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Better Antifreezes To Preserve Donor Organs For Transplantation

Date:
December 31, 2008
Source:
American Chemical Society
Summary:
Chemists in Canada have developed a new approach for producing more effective medical antifreeze fluids for preserving kidneys, hearts, and other organs donated for transplantation. These next-generation antifreezes can decrease damage to organs caused by ice crystals, and thus prolong the time a donated organ will remain viable prior to transplantation. This could increase the number of available organs for potential recipients.
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Chemists have developed a method to better preserve organs for transplantation.
Credit: American Chemical Society

Chemists in Canada have developed a new approach for producing more effective medical antifreeze fluids for preserving kidneys, hearts, and other organs donated for transplantation. These next-generation antifreezes can decrease damage to organs caused by ice crystals, and thus prolong the time a donated organ will remain viable prior to transplantation. This could increase the number of available organs for potential recipients.

Robert N. Ben and colleagues note that the growth of ice crystals is a major cause of damage to cells, tissues and organs during cryopreservation, which leaves them unusable for transplantation. To address this challenge, the researchers developed synthetic antifreeze materials, called C-linked antifreeze glycoprotein analogues (C-AFGP). These proteins contain a sugar coating and have custom-tailored antifreeze activity.

Now the scientists describe the development of "hydration index" that can be used to more reliably predict how prospective antifreeze materials will behave. Their index provides a clearer picture of how water molecules interact with the sugar component (as well as native AFGP) and affect their chemical behavior. This is a key to understanding their ability to resist the formation of ice crystals when chilled.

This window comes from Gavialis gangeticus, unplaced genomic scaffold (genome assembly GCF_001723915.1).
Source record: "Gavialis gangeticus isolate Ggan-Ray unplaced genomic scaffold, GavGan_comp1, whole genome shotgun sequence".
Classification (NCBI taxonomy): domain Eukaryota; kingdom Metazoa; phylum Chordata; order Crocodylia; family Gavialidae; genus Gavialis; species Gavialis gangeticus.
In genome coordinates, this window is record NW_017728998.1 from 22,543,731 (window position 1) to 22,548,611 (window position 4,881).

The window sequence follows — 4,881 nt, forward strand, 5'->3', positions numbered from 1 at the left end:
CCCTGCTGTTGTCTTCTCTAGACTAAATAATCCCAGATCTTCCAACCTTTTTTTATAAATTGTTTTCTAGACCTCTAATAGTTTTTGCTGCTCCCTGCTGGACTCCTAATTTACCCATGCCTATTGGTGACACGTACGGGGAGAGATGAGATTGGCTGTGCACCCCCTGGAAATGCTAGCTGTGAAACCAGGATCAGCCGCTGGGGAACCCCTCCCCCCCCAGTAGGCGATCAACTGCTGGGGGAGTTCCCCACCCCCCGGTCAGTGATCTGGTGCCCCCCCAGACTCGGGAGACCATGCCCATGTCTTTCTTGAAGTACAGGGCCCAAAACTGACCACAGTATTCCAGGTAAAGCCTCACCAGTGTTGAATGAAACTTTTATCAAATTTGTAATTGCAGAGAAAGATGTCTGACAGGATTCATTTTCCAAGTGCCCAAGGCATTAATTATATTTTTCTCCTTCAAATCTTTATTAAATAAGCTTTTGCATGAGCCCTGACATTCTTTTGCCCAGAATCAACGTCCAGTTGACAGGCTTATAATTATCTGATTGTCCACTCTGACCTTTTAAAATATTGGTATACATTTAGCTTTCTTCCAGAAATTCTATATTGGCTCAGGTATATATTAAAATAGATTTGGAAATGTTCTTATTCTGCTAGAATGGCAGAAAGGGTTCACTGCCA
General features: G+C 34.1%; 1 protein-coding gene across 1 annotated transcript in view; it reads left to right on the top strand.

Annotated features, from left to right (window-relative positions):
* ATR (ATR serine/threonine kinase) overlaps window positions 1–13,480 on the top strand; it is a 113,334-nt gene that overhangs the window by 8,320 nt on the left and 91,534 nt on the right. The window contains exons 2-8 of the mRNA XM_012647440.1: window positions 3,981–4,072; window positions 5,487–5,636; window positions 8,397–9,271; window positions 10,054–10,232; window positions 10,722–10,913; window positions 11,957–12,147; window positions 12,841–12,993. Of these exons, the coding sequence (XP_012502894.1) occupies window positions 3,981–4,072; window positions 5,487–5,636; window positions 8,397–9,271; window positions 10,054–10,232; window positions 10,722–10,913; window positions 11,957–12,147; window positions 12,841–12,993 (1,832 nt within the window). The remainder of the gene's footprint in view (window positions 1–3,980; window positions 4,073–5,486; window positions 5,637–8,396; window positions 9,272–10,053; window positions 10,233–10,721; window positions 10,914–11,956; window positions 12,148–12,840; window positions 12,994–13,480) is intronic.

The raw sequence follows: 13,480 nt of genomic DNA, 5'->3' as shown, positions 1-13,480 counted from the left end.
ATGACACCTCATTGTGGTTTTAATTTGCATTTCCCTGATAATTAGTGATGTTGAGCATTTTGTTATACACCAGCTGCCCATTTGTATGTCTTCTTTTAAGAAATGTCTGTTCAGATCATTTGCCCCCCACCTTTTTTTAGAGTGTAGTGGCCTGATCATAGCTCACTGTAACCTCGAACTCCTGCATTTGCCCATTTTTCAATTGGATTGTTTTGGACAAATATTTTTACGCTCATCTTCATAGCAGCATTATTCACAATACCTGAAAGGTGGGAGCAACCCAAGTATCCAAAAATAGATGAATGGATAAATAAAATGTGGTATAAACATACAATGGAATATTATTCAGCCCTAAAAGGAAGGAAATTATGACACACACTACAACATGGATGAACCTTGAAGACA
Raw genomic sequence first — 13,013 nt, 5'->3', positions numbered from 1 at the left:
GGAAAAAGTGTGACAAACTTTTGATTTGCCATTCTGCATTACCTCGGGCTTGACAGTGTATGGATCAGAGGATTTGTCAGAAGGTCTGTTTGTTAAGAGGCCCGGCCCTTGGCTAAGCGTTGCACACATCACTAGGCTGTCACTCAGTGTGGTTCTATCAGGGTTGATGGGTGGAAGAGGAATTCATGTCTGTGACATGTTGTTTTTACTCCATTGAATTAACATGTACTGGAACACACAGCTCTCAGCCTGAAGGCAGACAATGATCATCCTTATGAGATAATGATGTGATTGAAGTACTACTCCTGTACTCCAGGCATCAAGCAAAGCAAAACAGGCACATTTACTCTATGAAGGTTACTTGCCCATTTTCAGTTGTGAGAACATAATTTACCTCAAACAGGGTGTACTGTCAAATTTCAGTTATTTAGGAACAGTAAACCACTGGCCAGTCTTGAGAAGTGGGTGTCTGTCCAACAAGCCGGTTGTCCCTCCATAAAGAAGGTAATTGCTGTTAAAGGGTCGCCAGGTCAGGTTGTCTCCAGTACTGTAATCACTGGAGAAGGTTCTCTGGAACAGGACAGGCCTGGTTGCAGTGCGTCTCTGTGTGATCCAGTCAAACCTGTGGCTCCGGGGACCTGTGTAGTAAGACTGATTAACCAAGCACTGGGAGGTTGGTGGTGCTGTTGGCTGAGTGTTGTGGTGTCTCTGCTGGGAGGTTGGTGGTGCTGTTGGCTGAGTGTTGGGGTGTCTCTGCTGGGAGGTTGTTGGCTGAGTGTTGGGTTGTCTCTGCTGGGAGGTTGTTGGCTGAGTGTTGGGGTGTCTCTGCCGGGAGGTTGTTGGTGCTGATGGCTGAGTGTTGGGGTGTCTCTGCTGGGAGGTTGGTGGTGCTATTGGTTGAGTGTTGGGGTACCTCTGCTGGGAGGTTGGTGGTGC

Story Source:

The above post is reprinted from materials provided by American Chemical Society. Note: Materials may be edited for content and length.


Journal Reference:

  1. Tam et al. Hydration IndexA Better Parameter for Explaining Small Molecule Hydration in Inhibition of Ice Recrystallization. Journal of the American Chemical Society, 2008; 130 (51): 17494 DOI: 10.1021/ja806284x

Cite This Page:

American Chemical Society. "Better Antifreezes To Preserve Donor Organs For Transplantation." ScienceDaily. ScienceDaily, 31 December 2008. <www.sciencedaily.com/releases/2008/12/081222081214.htm>.
American Chemical Society. (2008, December 31). Better Antifreezes To Preserve Donor Organs For Transplantation. ScienceDaily. Retrieved July 1, 2015 from www.sciencedaily.com/releases/2008/12/081222081214.htm
American Chemical Society. "Better Antifreezes To Preserve Donor Organs For Transplantation." ScienceDaily. www.sciencedaily.com/releases/2008/12/081222081214.htm (accessed July 1, 2015).

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